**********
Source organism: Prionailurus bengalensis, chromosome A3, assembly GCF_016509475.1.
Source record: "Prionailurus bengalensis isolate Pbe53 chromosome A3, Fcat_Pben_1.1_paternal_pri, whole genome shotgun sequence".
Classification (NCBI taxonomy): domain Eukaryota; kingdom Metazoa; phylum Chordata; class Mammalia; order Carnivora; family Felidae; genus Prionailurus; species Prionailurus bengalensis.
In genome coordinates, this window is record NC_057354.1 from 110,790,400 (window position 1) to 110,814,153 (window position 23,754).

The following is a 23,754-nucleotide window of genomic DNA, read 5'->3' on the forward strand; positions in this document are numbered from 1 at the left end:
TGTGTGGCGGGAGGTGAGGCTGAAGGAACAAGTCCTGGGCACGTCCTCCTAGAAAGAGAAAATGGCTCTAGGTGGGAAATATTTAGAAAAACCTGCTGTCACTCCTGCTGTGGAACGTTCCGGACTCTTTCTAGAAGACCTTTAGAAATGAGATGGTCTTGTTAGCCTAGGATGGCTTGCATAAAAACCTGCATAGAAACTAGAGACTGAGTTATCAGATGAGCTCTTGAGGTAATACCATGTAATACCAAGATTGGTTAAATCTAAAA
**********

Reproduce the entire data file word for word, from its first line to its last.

Source organism: Prionailurus bengalensis, chromosome A3, assembly GCF_016509475.1.
Source record: "Prionailurus bengalensis isolate Pbe53 chromosome A3, Fcat_Pben_1.1_paternal_pri, whole genome shotgun sequence".
Classification (NCBI taxonomy): domain Eukaryota; kingdom Metazoa; phylum Chordata; class Mammalia; order Carnivora; family Felidae; genus Prionailurus; species Prionailurus bengalensis.
In genome coordinates, this window is record NC_057354.1 from 110,790,400 (window position 1) to 110,814,153 (window position 23,754).

The following is a 23,754-nucleotide window of genomic DNA, read 5'->3' on the forward strand; positions in this document are numbered from 1 at the left end:
TGTGTGGCGGGAGGTGAGGCTGAAGGAACAAGTCCTGGGCACGTCCTCCTAGAAAGAGAAAATGGCTCTAGGTGGGAAATATTTAGAAAAACCTGCTGTCACTCCTGCTGTGGAACGTTCCGGACTCTTTCTAGAAGACCTTTAGAAATGAGATGGTCTTGTTAGCCTAGGATGGCTTGCATAAAAACCTGCATAGAAACTAGAGACTGAGTTATCAGATGAGCTCTTGAGGTAATACCATGTAATACCAAGATTGGTTAAATCTAAAA